Humans have registered on the Earth’s meter as a geological force. Ice may at first seem glassily abiotic, inhuman, and ahistorical. Yet we now know it is a supreme archive. Melting glaciers have been compared to burning libraries. Ice cores from the great polar ice sheets are giving us discriminating annual data of atmospheric change going back hundreds of thousands of years.
The only way to make sense of our current predicament is to look deep into the ice we are losing. It is to go back to the last big Ice Age and beyond, to times of rapid and substantial temperature change. And when we are searching for human parables about surviving really significant climate change, the most compelling examples are not the Inuit people of the northern ice, but the Aboriginal people of our own land.
Thus, while regarding Artic ice, I was struck by the fact that the most inspiring deep time human story for this planetary moment comes from our own backyard, from our own desert, because it takes us, if not into the ice, then certainly into the Ice Age — into the depths of the last glacial maximum of 20,000 years ago and beyond. Into and through periods of temperature change of five degrees and more, such as those we might now also face.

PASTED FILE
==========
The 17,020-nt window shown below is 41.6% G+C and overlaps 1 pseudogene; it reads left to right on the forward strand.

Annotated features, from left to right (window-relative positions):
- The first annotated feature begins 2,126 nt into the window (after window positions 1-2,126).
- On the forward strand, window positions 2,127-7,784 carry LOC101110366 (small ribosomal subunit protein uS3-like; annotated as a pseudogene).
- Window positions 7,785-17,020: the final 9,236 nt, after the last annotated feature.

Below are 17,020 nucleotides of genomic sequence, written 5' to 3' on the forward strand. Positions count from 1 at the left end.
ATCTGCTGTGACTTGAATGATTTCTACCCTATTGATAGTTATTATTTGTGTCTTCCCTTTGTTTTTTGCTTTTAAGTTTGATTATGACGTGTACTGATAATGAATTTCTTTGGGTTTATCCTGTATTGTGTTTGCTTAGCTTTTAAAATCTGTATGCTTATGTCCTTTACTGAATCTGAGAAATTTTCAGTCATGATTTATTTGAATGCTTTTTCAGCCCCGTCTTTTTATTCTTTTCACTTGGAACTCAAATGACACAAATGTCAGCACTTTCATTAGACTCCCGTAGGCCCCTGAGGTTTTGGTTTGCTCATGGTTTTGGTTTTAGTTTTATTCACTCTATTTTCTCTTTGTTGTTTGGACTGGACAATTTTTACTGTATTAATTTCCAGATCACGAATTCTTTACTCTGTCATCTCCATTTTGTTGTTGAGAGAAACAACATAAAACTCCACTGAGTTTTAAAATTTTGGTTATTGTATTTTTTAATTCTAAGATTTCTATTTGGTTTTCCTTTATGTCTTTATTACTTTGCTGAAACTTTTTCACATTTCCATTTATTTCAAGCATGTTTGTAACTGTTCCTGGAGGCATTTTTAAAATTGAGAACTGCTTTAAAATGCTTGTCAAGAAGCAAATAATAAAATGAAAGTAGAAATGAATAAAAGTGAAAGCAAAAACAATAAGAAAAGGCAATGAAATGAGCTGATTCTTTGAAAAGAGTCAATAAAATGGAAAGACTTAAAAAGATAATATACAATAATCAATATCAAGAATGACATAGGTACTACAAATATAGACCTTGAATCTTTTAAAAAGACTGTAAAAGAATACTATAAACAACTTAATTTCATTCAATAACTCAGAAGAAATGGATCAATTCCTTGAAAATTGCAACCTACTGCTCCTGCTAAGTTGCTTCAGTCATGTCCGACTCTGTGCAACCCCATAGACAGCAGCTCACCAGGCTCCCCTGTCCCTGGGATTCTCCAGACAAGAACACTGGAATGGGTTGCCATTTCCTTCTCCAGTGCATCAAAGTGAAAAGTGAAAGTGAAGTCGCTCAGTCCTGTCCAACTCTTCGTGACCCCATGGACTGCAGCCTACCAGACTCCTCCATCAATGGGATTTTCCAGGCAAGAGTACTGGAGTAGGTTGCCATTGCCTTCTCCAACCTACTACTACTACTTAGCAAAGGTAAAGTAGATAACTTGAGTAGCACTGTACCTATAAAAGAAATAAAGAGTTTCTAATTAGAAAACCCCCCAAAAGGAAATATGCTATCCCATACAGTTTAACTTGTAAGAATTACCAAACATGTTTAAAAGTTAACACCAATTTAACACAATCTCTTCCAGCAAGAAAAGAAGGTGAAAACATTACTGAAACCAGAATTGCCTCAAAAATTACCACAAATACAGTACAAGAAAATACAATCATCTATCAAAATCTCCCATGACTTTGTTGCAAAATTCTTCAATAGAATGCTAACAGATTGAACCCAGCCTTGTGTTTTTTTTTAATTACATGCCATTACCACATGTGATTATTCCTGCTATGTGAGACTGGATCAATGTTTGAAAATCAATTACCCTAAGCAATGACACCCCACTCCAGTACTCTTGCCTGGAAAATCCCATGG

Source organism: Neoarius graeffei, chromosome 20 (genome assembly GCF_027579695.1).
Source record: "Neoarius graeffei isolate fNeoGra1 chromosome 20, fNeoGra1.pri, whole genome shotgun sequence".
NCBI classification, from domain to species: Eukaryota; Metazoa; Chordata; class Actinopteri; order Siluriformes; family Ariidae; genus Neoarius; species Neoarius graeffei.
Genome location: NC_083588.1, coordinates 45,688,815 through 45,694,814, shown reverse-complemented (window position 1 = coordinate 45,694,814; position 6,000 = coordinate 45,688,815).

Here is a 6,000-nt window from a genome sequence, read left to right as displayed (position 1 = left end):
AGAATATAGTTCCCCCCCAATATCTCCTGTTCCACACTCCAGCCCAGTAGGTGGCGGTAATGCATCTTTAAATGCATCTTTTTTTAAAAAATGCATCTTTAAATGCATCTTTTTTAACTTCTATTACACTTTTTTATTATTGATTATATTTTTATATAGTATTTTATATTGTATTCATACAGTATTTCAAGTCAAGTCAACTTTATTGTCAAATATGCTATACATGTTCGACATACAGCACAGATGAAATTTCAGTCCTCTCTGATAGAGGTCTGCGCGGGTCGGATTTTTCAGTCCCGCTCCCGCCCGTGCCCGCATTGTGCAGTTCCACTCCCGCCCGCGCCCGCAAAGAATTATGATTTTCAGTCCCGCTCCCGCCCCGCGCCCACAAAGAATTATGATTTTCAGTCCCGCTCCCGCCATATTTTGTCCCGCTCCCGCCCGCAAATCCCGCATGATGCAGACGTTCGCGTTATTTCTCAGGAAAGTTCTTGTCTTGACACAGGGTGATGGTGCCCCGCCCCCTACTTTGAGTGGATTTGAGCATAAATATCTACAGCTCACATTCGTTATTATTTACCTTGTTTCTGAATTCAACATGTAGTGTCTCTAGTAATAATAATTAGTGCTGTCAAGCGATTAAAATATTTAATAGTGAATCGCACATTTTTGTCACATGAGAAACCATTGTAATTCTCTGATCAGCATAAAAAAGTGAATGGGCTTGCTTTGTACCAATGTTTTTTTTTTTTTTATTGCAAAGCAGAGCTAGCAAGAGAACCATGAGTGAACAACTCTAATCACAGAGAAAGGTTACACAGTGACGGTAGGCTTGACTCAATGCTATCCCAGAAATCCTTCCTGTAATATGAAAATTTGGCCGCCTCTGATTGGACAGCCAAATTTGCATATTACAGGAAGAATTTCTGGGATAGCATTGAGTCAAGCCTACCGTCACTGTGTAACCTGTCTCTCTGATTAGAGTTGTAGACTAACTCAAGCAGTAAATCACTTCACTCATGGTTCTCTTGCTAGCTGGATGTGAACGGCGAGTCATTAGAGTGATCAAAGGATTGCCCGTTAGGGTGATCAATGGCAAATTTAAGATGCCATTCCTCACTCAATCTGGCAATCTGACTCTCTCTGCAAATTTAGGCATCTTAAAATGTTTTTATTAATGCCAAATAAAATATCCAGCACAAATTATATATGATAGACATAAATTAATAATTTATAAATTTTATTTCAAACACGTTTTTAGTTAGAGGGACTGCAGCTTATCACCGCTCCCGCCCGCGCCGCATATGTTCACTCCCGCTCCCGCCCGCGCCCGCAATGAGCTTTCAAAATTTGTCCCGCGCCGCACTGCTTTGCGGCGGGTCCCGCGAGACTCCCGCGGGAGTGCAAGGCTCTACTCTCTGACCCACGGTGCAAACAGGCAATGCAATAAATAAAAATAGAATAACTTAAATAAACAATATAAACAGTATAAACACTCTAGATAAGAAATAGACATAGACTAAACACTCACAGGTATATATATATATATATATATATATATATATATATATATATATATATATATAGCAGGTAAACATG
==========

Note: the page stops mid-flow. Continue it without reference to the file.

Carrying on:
When Europeans look at a retreating glacier, they’re often prompted to tell you that humans and their civilisations are products of the Holocene, the stable interglacial of the last 10,000 years, and that we’re all children of this recent spring of cultural creativity.
By contrast, an Australian history of the world takes us back to humanity’s first deep sea voyages of 60,000 years ago, to the experience of people surviving cold Ice Age droughts in the central Australian deserts, and to the sustaining of human civilisation in the face of massive climate change. This is a story that modern Australians have only just rediscovered, and now perhaps the whole world needs to know it.